I can’t remember how The Fight started. Kupa and I were still in bed. Something that started out as an apology suddenly ended up in an argument.
I’m typically the even-tempered one in our relationship. But I found myself gritting my teeth as he spoke. The hurt and anger lurking within betrayed the thin disguise of my calm exterior.
He said some stuff and I said some stuff. Then he said some more stuff and… I LOST IT.
I swung back the covers and leapt out of bed, exposing my partially-dressed bottom before storming into the washroom. I felt the heat of rage all over my body–including my incredibly uncooperative bottom. (It’s hard to make a dramatic exit with all the jiggling. For the love!)
I brushed my teeth in a frenzied state.
Maybe I’ll take the car and work from a coffee shop today. Maybe I’ll leave without giving an explanation and leave my phone behind. Maybe I’ll show him I TOO can be an introvert who “needs” her space!
I caught a glance of myself in the mirror after putting on my contact lenses. Woah! Who was the Jerry Springer Crazy staring back at me? I burst into tears.
Really, Tina? Sit your butt in a chair. Do. Not. Escalate.
Once my crazy soup was down to a nice, medium simmer, I attempted to diffuse the situation.
“What would you like to eat for breakfast?” I asked, waving my invisible white flag.
“Nothing,” Kupa said, staring blankly at me.
Woah! Was HE escalating?
Oh no you didn’t!
Ol’ Crazy Eyes was back. I returned to work in seething silence.
An hour later, Kupa walked into the living room.
“When I said I didn’t want breakfast it wasn’t because I was mad. I just wasn’t hungry. I’m sorry…” he said.
He looked sincere enough, so I mumbled, “I’m sorry too…”
I watched him walk a few steps to the center of our kitchen. Then he stopped, turned around dramatically and stuck out his arms.
“Would you meet me in the middle?” he asked, smiling his smug, knowing smile.
I melted like a stick of butter in a hot skillet. Gosh, I hate that smile.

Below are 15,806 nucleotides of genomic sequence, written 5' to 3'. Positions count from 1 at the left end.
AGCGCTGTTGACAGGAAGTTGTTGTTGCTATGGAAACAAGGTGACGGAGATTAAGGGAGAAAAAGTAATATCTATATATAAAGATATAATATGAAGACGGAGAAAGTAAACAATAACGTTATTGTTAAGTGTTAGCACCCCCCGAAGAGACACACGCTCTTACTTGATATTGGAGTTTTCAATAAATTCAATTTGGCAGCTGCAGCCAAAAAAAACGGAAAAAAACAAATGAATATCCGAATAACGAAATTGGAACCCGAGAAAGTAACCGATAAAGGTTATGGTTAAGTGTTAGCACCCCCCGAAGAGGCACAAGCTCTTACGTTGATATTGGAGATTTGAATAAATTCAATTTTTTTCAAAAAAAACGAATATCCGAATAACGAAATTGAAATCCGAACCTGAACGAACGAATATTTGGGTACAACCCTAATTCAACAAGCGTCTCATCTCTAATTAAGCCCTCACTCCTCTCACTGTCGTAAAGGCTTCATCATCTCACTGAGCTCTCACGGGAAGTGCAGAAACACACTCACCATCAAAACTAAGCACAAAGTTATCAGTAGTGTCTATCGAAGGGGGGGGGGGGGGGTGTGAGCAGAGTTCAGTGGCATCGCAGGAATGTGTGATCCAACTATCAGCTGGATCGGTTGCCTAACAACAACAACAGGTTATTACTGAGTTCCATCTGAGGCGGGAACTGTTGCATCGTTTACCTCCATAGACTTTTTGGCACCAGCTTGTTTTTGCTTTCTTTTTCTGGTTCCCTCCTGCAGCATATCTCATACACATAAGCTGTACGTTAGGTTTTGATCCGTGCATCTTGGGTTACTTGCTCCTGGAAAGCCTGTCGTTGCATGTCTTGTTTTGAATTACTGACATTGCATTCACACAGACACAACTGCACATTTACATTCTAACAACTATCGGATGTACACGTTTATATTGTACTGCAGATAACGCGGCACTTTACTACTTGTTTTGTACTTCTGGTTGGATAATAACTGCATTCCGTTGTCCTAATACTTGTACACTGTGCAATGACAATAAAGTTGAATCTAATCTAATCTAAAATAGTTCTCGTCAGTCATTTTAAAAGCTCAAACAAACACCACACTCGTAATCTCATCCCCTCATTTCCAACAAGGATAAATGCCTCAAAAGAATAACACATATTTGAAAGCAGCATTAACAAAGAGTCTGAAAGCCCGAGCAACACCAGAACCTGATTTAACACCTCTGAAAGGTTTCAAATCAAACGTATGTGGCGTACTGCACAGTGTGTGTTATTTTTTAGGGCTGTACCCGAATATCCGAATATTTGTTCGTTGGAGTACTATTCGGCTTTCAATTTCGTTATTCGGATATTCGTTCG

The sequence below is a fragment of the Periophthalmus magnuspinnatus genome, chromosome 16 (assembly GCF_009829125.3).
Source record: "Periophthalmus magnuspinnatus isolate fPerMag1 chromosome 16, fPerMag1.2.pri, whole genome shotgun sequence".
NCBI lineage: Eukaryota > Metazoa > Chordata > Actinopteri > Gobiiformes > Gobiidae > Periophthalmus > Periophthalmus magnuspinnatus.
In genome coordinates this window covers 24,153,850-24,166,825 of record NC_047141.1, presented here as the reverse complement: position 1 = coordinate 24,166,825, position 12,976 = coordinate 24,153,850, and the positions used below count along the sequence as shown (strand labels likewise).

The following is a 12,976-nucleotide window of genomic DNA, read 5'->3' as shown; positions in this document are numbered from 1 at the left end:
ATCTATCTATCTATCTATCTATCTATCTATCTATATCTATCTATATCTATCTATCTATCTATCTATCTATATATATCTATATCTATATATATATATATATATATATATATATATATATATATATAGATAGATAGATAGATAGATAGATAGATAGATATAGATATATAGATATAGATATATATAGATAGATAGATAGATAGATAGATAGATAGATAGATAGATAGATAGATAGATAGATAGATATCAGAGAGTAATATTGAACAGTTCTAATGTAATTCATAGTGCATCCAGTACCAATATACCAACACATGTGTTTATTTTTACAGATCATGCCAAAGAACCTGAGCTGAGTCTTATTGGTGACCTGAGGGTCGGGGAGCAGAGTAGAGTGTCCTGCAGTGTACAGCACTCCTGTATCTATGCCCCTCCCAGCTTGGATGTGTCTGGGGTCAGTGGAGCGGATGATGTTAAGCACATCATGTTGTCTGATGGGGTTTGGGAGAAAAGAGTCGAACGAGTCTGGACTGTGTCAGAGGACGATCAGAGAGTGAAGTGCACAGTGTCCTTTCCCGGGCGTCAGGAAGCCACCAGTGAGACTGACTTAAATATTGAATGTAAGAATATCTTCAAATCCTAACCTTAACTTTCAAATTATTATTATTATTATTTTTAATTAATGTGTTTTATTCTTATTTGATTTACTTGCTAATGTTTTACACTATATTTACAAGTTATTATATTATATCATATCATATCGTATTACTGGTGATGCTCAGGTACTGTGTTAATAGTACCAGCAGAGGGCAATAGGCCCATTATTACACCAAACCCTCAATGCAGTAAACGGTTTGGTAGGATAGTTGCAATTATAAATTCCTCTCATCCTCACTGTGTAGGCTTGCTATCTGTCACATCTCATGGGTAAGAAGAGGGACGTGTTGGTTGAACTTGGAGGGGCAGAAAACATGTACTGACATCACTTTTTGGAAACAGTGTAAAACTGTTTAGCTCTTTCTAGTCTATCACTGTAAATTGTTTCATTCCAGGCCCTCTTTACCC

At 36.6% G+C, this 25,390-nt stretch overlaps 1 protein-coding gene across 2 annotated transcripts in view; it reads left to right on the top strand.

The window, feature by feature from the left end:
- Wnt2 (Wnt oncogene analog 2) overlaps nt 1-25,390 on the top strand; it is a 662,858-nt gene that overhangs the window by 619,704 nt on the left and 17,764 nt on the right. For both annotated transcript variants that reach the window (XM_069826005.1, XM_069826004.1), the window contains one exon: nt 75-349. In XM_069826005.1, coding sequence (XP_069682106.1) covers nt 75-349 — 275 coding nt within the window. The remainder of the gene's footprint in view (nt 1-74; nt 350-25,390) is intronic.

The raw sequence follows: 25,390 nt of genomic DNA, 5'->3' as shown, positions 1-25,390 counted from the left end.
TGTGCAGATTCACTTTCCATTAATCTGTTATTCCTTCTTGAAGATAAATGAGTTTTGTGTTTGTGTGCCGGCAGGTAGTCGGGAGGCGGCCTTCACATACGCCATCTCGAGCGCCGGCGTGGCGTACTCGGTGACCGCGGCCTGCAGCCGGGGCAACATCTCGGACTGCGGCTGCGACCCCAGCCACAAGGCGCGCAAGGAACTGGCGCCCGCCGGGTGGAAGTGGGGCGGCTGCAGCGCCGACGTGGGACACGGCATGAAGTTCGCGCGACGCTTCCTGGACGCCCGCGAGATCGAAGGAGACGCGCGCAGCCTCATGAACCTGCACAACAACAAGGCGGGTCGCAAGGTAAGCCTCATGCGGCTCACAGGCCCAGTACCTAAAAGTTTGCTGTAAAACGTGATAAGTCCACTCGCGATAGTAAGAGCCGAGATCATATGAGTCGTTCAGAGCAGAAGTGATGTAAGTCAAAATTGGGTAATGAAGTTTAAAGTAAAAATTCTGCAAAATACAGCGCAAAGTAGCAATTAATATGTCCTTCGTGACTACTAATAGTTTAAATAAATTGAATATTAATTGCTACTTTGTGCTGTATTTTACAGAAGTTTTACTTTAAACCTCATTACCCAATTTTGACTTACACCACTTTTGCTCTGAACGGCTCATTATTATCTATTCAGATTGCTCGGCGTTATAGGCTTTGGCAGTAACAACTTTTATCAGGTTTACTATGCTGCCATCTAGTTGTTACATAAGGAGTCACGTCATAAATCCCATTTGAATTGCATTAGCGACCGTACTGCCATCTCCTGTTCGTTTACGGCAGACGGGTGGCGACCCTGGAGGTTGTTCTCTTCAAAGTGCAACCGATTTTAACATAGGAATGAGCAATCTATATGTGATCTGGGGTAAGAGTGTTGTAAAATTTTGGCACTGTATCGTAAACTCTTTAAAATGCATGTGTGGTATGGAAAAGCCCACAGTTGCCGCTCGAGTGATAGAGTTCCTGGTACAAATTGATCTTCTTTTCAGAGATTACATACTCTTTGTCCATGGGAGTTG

I walked over and gave him a shy, begrudging hug and he kissed me until I giggled. Suddenly…I couldn’t remember what had made me so crazy just minutes before.
“Can I make you some Bacon Cheddar Scones?” he asked, mid-kisses.
“Are you sure? It’s your day off.”
“Well, that’s what I want to do today.”
I went back to the kitchen table and continued to work, glancing at Kup as he pulled ingredients out of the fridge. “Who is this guy?” I thought.
He was frying the bacon when I smiled a big sunflower smile. Kup broke into a bashful smile and looked away abruptly.
“What was that?” I chuckled.
“I feel vulnerable!” he shouted back, half-laughing.
“Vulnerable?! Why?” I was confused.
“Because I just apologized, told you that I love you and now I’m making scones for you! Who the heck am I? I would never do this for ANYONE. Not even myself! Why do you have this weird power over me? Oh gosh: so vulnerable right now!”
[Tina charges towards Kupa]
[screen goes black]
[sounds of kissing and bacon sputtering]
That’s when I grabbed my camera.
I knew that I was smack dab in the middle of a life lesson, and if I so much as sneezed, I’d miss it entirely.
I needed to remember the moment. I needed to remember that marriage is never about winning. It’s about Peacemaking.
Peacemaking doesn’t have quite the cinematic appeal of revenge. I mean, who wants to slump down in a couch and talk about the difficult, putrid, ugly things? Can you imagine if The Godfather was about a big Italian family that sat around a table, talked about their feelings, forgave one another and blew snot into their shirts?
No, fighting for peace is rarely a glamorous affair. The icky work of peacemaking is about leaning into discomfort and swallowing your pride. It’s the scary undertaking of feeling ALL the feelings–and choosing love anyway. It’s sticking around for tough conversations when you’d rather stab a pillow. It’s parking your butt in the vinyl kitchen chair and meeting in the middle instead of hiding out at Starbucks. It’s baking scones for your love when you’re feeling vulnerable and exposed. It’s choosing to believe that your husband isn’t going to break your heart, even though your ex-boyfriend butchered it beyond recognition. It’s refusing to say scarring words–the ones you can’t take back and that he’ll never forget; words that will break both your Humpty Dumpty hearts forever.
Peacemaking is “Grab the Clorox and clean the toilet bowl” kind of work.
It’s also beautiful, sacred, holy work.
And sometimes it looks like this:
Sometimes peacemaking looks like bacon cheddar scones after Jerry Springer fights in the morning. Gently working butter into flour before building everything up into a glorious mix of cheese, chives and crumbled bacon. Stirring in cream so the dry crumbly bits on the bottom of the bowl don’t go wasted. Slicing shaggy dough into 8 wedges and brushing it with cream in the hopes of a perfectly golden crust.
Sometimes your peacemaking scones come out burnt and charred on the bottom–even though you followed the instructions perfectly.
Still. What really matters is what you do with peace once you’ve made it. Even though the bottom of your scones are burnt, you don’t chuck the baking tray from the balcony in frustration. You wait. You let everything cool. You take the scones over to the sink and scrape off the charred bits with a butter knife.
You place what’s left onto a clean plate.
You eat the bitter bits and buttery bits all the same.